- I told to Imam Baqir (A.S): “What is the meaning of “truly, Ibrahim was awwah and patient”? He replied: “Awwah means (the one who is) praying (to) and wailing (for God) a lot.””
- “Two people, who have acted alike, enter the heaven, but one of them sees the other one in a higher place. Then, he says: O’ Lord! How come has he a superior place in comparison to me while we acted alike? God the Almighty replies: “because he asked Me (whatever he needed) and you did not do that”.
- “The most knowledgeable person to God is the one who asks more from Him”
- “Whoever prays a lot, the angels say: this voice is familiar (to us) and this is the prayer which is accepted and this is the need which is provided”
- “There is no servant who goes to a land and opens their hands and praises God and prays, unless God fills the land with his rewards, whether it is vast or tiny”
- If you knew god the way you should’ve known, Mountains definitely will be moved by your prayers.
- Crying out of fear of god is the key to his mercy, it’s a sign for his acceptance and it’s a door to answering (your prayers)
- Pray to god and believe in his answeres. But understand that god wont accept prays from an unwitting oblivious heart.
William C. Chittick was born in Milford, Connecticut in 1943. As an undergraduate student majoring in history at the College of Wooster (Ohio), Chittick spent the 1964–1965 academic year abroad, studying Islamic history at the American University of Beirut. It was here that he first came into contact with Sufism, as he decided to write his junior year independent study on the topic. Having become familiar with the standard accounts of Sufism, Chittick attended a public lecture on the topic by Seyyed Hossein Nasr, who was the University’s Agha Khan Visiting Professor that year. Nasr’s lecture deepened Chittick’s interest in Sufism to the point that he eventually resolved to pursue graduate studies in Tehran. Chittick began his graduate work in the foreign students program at the University of Tehran’s Faculty of Letters in 1966. In 1974, he obtained a doctoral degree in Persian language and literature under Nasr’s supervision. Chittick then began teaching comparative religion at Aryamehr Technical University (now Sharif University of Technology) and, in 1978, joined the faculty of the Imperial Iranian Academy of Philosophy (now the Iranian Institute of Philosophy). Shortly before the revolution in 1979, he returned with his wife, Sachiko Murata, to the United States.
Chittick is currently Distinguished Professor in the Department of Asian and Asian American Studies at Stony Brook University. In the early 1980s, Chittick served as an associate editor for Encyclopaedia Iranica. Chittick is author and translator of thirty books and more than one hundred seventy five articles on Islamic thought, Sufism, Shi’ism, and Persian literature. His more recent books include Divine Love: Islamic Literature and the Path to God (New Haven: Yale University Press, 2013, selected as a Choice Outstanding Academic Title for 2013), In Search of the Lost Heart: Explorations in Islamic Thought (State University of New York Press, 2012), Science of the Cosmos, Science of the Soul (Oneworld, 2007), Ibn ‛Arabi: Heir to the Prophets (Oxford: Oneworld, 2005), Me & Rumi: The Autobiography of Shams-i Tabrizi (FonsVitae, 2004), The Elixir of the Gnostics (Brigham Young University Press, 2003), The Heart of Islamic Philosophy (Oxford University Press, 2001), Sufism: A Short Introduction (Oneword, 2000), The Self-Disclosure of God: Principles of Ibn al-`Arabî’s Cosmology (State University of New York Press, 1998). He is currently working on several research projects in Sufism and Islamic philosophy. Chittick regularly teaches Islam, Islamic Classics, and other courses in religious studies. On occasion he directs qualified students in the reading of primary Arabic or Persian texts in Sufism and Islamic Philosophy.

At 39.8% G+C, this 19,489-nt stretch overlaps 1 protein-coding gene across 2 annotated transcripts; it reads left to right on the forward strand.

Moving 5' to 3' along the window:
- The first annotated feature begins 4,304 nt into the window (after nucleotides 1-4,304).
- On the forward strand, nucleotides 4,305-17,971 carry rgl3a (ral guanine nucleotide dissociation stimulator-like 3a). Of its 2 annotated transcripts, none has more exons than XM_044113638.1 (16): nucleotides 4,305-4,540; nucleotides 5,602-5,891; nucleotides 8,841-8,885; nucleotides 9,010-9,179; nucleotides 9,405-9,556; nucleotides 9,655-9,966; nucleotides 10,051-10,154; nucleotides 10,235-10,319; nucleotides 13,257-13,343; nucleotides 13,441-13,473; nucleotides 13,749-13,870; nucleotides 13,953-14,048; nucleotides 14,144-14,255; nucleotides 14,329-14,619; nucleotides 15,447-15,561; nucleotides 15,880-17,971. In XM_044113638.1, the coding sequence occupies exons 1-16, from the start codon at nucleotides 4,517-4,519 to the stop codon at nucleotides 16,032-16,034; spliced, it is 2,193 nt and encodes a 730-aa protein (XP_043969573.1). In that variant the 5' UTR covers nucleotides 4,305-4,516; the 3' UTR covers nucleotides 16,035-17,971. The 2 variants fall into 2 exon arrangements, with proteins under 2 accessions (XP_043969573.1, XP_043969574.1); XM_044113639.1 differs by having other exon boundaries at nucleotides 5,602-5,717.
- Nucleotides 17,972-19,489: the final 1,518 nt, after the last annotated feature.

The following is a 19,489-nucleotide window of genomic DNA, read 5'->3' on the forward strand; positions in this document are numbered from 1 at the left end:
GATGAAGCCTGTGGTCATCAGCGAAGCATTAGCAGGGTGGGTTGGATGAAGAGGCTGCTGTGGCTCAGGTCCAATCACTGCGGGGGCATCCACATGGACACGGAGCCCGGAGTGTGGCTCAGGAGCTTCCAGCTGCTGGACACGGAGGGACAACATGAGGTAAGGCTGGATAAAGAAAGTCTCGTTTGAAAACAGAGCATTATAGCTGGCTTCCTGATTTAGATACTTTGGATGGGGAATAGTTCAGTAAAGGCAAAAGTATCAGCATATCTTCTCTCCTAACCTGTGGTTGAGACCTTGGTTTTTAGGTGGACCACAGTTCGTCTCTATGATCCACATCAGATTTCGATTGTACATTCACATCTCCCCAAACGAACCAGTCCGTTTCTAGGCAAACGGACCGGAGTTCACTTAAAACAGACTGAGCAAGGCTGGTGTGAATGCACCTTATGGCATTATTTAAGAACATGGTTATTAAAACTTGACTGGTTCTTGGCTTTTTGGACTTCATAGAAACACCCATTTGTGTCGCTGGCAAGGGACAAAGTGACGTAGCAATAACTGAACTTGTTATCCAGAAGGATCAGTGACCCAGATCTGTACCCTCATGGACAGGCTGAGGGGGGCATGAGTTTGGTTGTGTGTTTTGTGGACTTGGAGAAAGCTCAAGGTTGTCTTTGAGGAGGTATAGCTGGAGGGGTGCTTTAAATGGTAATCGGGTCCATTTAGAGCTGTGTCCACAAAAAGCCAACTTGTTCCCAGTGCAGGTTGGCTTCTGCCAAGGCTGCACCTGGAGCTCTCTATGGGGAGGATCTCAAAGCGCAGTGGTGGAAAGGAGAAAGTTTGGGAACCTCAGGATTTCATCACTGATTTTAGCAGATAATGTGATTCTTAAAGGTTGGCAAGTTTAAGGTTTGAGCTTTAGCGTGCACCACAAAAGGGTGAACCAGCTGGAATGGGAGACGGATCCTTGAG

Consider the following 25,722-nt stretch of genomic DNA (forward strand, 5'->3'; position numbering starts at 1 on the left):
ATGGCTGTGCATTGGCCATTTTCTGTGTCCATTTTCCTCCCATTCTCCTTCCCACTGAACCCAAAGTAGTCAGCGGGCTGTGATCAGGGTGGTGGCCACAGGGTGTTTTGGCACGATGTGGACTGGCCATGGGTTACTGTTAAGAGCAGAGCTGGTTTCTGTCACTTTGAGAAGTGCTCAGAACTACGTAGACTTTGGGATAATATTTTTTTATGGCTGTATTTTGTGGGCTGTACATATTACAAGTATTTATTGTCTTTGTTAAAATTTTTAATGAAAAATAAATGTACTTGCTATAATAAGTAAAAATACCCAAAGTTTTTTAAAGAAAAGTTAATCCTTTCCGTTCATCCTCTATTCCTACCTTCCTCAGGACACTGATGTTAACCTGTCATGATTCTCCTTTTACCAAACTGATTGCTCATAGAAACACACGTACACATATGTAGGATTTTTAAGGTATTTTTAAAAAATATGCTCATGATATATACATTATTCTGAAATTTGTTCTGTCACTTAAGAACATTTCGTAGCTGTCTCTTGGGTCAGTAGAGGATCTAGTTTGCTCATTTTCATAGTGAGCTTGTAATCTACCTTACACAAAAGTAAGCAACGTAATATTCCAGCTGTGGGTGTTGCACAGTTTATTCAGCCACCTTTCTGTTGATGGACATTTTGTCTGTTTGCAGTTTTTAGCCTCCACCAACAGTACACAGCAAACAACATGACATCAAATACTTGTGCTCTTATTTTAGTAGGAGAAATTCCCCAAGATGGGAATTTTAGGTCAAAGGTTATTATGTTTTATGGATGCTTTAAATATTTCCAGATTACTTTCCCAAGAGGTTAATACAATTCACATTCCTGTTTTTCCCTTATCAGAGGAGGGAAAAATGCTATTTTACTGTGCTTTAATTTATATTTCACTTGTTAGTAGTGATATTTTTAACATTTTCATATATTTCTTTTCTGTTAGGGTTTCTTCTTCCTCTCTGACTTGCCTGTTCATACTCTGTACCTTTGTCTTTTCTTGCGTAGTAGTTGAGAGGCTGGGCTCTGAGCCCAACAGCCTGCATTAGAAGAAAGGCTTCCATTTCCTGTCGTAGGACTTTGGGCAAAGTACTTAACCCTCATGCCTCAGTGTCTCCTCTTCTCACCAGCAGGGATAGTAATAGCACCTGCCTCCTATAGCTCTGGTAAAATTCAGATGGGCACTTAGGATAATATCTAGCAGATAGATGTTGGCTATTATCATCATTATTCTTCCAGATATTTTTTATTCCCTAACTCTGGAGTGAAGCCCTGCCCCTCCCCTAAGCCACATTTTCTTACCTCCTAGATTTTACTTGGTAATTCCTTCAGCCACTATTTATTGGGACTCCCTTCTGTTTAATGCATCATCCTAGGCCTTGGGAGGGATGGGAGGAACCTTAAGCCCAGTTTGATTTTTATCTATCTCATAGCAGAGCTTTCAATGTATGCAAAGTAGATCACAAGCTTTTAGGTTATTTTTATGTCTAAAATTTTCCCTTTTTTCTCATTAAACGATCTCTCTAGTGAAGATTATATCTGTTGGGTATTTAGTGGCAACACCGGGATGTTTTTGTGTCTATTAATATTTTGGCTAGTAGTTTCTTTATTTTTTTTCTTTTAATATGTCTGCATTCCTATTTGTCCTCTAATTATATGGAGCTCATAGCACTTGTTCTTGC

The Sufi Path of Love: The Spiritual Teachings of Rumi (Albany: State University of New York Press, 1983)
2. The Sufi Doctrine of Rumi: Illustrated Edition (Bloomington, IN: World Wisdom, 2005)
3. Divine Love: Islamic Literature and the Path to God (New Haven: Yale University Press, 2013)
4. The Self-Disclosure of God: Principles of Ibn al-'Arabi's Cosmology (Albany: State University of New York Press, 1998)
"A Shadhili Presence in Shi'ite Islam?", Sophia Perennis, Vol. 1, No. 1 (1975)
2. "The Perfect Man as the Prototype of the Self in the Sufism of Jāmī", Studia Islamica, No. 49 (1979)
3. "Mysticism versus Philosophy in Earlier Islamic History: The Al-Ṭūsī, Al-Qūnawī Correspondence", Religious Studies, Vol. 17, No. 1 (Mar., 1981)
4. "Words of the All-Merciful", Parabola, Vol. 8, No. 3 (1983)
5. "Rumi's View of Imam Husayn", Alserat, Vol. 12, No. 1-2 (1986)
6. "'God Surrounds all Things': An Islamic Perspective on the Environment", The World and I, Vol. 1, No. 6 (June 1986)
7. "The Love Song of Ayatollah Khomeini" (with P. Clawson)", The New Republic (Sept. 4, 1989)
8. "Meetings with Imaginal Men", Sufi, Vol. 19 (1993)
1. Muhammad Husayn Tabataba'i, A Shi'ite Anthology (Albany: State University of New York Press, 1981)
2. Fakhr al-Din 'Iraqi, Divine Flashes. Translated with P.L. Wilson (New York: Paulist Press, 1982)
3. Ali ibn Abi Talib, Supplications (Du'â), (London: Muhammadi Trust, 1982)
4. Zayn al-'Abidin, The Psalms of Islam. Translated and introduced (London: Muhammadi Trust, 1988)